Writers Write Right

I originally wrote this last January but it based upon a number of posts from around the blogosphere it seemed appropriate to run it again.

Writers write right. Writers write, right? Writers write, right! I can craft that opening sentence to read a number of different ways. The point and purpose is to set the tone of the post or piece. It is part of why I frequently include quotes, pictures and music in these posts. I have an idea that I want you to understand. I have a theory, a tale or a story that will be enhanced by including those items. It is about connecting with the reader.

Connecting with the reader is the most critical component and sometimes the hardest thing to do.  I see things in my head. I have stories to tell and ideas to share. I want my readers to feel what I feel and to see what I see. There is a rhythm in my writing that reminds me of working out on my heavy bag. When I put on the gloves and start pounding the bag I am always listening to music. It is because the song helps me to set the pace. It helps to establish the time that I intend to work out for.

There are moments where I want nothing more than to pound out my frustration. Moments where I want the beat to help me beat the bag so hard that thoughts cannot creep inside my mind. I want to exhaust myself with the effort I put in so that when I am done I can barely raise my arms. At the end of those workouts I feel like I have been cleansed of whatever ills might be bothering me. That feeling might not last, but nothing does so that is ok.

Writers write. It is what we do. The reason why doesn’t matter. We write because we write…right. I blog furiously, with reckless abandon. Sometimes I write because it feels like if I turn my head I’ll discover that whatever it is that has been chasing me is right behind me. Sometimes I write because it is the best way to express my thoughts. Sometimes I write because I need to know that I can call upon my words whenever and wherever I need them to be.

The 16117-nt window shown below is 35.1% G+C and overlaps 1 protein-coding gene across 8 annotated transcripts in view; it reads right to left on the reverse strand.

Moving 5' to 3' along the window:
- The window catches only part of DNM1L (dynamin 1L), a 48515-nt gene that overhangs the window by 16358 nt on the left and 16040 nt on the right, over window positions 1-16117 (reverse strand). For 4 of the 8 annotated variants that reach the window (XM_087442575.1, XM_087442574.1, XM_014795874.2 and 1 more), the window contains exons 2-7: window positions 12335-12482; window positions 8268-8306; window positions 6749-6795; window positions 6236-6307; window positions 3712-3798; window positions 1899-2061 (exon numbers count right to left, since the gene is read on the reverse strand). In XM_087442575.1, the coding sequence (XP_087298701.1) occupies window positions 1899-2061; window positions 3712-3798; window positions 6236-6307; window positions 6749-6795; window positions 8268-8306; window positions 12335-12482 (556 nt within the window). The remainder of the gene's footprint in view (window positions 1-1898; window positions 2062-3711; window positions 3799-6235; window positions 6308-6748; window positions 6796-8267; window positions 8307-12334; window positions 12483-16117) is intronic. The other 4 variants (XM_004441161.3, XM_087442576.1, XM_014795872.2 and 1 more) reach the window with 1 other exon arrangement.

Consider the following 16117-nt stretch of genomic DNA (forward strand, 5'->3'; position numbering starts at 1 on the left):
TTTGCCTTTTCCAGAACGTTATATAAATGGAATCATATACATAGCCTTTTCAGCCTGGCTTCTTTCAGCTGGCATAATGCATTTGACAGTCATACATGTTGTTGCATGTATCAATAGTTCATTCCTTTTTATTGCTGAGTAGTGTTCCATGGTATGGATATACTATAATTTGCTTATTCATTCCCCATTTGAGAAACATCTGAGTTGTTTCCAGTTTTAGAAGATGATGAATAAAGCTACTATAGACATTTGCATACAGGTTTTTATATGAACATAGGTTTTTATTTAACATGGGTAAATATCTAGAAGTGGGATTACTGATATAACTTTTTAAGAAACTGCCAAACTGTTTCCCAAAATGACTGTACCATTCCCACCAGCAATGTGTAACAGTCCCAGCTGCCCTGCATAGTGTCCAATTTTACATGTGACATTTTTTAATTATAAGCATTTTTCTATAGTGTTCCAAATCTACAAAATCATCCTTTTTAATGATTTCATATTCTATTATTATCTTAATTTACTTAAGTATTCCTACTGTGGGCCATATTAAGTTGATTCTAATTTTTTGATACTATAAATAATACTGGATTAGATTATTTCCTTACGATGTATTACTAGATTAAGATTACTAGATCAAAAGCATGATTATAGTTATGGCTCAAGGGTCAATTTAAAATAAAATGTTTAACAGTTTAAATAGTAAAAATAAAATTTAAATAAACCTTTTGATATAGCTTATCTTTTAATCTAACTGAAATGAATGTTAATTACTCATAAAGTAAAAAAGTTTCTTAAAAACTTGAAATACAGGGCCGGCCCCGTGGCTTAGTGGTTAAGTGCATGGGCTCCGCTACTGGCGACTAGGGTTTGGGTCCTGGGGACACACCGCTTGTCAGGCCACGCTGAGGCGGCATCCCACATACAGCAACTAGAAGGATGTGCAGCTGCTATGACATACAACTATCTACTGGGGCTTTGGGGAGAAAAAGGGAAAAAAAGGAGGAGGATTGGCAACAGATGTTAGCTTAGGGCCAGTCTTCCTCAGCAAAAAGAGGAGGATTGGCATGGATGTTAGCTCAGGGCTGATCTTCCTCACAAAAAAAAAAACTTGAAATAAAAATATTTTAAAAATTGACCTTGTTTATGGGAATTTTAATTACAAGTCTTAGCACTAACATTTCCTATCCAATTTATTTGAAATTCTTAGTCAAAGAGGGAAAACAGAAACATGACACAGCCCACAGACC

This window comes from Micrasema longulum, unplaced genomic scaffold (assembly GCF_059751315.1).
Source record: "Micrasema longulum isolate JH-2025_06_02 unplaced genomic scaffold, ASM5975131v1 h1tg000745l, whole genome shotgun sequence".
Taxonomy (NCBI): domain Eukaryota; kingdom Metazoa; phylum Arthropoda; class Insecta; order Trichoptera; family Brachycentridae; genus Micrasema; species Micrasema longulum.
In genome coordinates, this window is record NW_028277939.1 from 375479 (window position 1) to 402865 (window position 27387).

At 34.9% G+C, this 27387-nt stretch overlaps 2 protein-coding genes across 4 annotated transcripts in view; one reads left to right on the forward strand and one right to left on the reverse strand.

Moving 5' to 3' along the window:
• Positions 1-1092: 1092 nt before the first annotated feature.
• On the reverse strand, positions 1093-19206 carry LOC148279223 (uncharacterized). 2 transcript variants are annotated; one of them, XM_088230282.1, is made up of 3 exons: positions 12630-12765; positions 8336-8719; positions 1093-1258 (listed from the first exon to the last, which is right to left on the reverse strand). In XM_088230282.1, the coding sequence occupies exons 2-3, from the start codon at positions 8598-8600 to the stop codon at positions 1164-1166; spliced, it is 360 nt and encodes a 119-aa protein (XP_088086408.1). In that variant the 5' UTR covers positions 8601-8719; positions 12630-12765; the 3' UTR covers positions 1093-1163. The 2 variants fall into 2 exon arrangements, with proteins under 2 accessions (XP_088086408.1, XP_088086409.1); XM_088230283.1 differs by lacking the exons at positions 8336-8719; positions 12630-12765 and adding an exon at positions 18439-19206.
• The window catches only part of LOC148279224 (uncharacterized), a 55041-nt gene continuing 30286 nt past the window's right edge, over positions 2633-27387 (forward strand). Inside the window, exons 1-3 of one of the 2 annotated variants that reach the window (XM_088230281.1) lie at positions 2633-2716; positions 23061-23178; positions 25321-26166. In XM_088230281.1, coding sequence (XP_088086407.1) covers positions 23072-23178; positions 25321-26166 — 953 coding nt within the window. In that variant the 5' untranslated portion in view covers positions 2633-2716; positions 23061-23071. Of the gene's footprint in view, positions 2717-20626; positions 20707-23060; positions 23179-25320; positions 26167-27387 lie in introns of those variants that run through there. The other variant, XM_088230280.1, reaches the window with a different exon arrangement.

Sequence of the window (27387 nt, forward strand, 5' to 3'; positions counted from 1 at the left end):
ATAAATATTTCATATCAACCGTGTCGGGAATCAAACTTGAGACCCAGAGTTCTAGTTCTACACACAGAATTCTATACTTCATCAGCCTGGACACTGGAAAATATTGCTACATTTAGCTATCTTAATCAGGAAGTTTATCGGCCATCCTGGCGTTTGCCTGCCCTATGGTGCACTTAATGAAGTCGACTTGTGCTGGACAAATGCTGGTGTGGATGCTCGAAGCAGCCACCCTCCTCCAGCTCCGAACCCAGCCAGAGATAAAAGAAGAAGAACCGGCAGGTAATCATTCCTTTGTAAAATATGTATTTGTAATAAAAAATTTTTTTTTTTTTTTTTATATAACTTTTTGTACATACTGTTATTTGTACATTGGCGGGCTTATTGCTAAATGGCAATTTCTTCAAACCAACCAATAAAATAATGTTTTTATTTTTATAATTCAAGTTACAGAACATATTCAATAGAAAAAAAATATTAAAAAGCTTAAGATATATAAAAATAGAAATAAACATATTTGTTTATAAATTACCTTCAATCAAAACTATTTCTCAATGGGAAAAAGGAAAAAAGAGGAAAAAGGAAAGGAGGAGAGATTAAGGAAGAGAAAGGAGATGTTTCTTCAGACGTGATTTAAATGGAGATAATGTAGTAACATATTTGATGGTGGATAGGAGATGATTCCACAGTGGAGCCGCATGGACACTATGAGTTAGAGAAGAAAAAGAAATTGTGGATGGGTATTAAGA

That is because in my real life I get paid to write about a lot of different things and sometimes I am bored beyond belief by the topic. I am a passionate guy with a fiery personality. I like to use that passion to fuel my writing but I can’t allow my writing to be blocked because I am bored or because I can’t feel whatever it is I am writing about. I don’t have the time to make sure that everything is perfect. I take pride in my work and produce something as close to perfect every time, but I won’t pretend to hit the mark.

Chris Brogan addressed this in a post he wrote called The Myth of the Perfect Writing Environment. Read it. If you don’t read it take a moment to look at these two excerpts:

“If you’re passionate and dedicated and intend to get your writing done, buck up and do it. If you don’t have your perfect Moleskine with you or you left your lucky pen at home, then write on something else. Use a napkin. Use a crayon. Write. Get it done. Put your words into something so that you can look at them outside of your head. Get the first thoughts out. Get your notes into a format that will generate a real piece when the time is right.”

and

“The best sentences don’t sell books (or magazines or whatever). A string of reasonably not bad sentences with useful and engaging information sells books. My books are NOT the best-written books out there on their topic. They’re well-marketed books that I put some soul and heart into. Is every sentence just so? Not even a little bit. But am I a New York Times bestselling author? Oh yes I am. Because I published.”

That is sensible and practical advice that I can use as a writer, friend, businessman and father. The time to write is NOW.  I share these thoughts on the blog for a variety of reasons. If you are one of the 17 long time readers you know that eventually my children will be given the keys to the kingdom and that this will be a place that they can come to read and see what was important to their father. It is also a chronicle of their lives where I can come back and remember what they said that was so funny to me. A place where I come and laugh when I think about my ten year-old saying during the State of the Union that he was afraid of being drafted to help build the railroad. If you didn’t watch President Obama or read the speech go Google it and you’ll see where he spoke about the infrastructure.